2. 81vgodosbvl._ac_ul436_It has an intriguing title. Case in point: I recently picked up Ella Minnow Pea: A Novel in Letters by Mark Dunn.  I haven’t read it yet, but  the wordplay in the title (and the corresponding pictures on the cover) caught my attention.



51c-asvgcil-_ac_us218_3. It was recommended based on another books that I loved. For example, The Thirteenth Tale by Diane Setterfield was recommended based on my love of Jane Eyre and Rebecca. I enjoyed The Thirteenth Tale too.


4. It involves a genre or trope that I love. I have a weakness for all things gothic. I love a good fairy tale retelling. Time travel, dual timelines, magical realism etc. I can’t get enough!

5. There’s a film/tv adaptation coming out that looks promising. This seems pretty self explanatory, but I like to read the book first. Of course 9 out of 10 times the adaptation fails to live up to the book, but it’s still helped me discover some good books.

6. Popularity. This can be a double edged sword. Sometimes something is popular and it deserves to be. But sometimes hype can make my expectations hard to live up to. If a book is getting a lot of buzz, I’m drawn to it, but I try to keep my expectations modest.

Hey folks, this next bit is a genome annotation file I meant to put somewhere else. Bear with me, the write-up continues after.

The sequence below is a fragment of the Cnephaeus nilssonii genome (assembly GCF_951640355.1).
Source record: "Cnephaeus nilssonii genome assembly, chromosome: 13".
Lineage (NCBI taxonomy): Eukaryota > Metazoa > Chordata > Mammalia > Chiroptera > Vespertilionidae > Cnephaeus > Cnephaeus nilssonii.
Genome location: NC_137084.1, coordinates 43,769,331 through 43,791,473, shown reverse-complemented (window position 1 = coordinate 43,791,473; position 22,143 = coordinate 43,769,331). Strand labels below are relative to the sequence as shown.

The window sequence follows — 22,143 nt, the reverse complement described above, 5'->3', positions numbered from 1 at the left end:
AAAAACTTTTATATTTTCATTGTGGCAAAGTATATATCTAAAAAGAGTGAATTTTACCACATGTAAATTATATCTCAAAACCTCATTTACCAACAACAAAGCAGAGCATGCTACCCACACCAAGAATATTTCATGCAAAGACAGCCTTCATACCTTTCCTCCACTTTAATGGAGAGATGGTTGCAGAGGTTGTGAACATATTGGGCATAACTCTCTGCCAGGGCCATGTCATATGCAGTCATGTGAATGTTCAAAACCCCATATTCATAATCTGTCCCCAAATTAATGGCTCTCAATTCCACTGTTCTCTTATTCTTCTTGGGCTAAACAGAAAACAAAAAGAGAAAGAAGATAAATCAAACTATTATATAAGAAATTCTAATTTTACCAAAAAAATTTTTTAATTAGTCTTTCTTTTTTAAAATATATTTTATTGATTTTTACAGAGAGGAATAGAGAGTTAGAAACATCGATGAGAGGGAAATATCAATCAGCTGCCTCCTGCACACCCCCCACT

51r0lxqtqll-_ac_us218_7. It’s about books. I love a book featuring a bookish character. I feel an almost immediate sense of kinship. I often like nonfiction books about books.



8. It was recommended by someone I trust. There are bloggers and friends who I trust because I know that we often have similar tastes.

9. It has a pretty cover. Yes, I know I’m not supposed to judge books that way. And yes, sometimes a pretty cover hides a not so great book. But somehow I fall into the trap again and again.

“If you want your children to be intelligent, read them fairy tales. If you want them to be more intelligent, read them more fairy tales.”

The above quote is from Albert Einstein. He was a fairly intelligent fellow himself.

白雪姫のクリップアート princess Snow White Disney cartoon イラスト素材22

Last week, @theorangutanlibrarian shared this article (Five reasons to stop reading your children fairytales now) along with some humorous responses as to why it was absurd. But even though the advice in the article is troubling, people listen. Keira Knightly and Kristen Bell are among the people who have listened to this advice. While I think that looking at artistic/literary material through a critical lens is always worthwhile, I think that this trend  is troubling because the lens through which it looks at the material is flawed.

Yes, there are troubling, sexist tropes in Disney films and in the fairy tales on which they’re based. But banning them is not the answer. For one thing, forbidding children to read/watch something is just guaranteeing that it will be more interesting to them. Have people really not figured that out by now? Children will seek it out, especially if it’s something as universal and commonly referenced as fairy tales. But if they seek it out themselves, parents will have lost the opportunity to make those troubling elements explicit and discuss them with kids. Instead of having that critical lens, the children will only have the lens that’s given to them in the story/adaptation.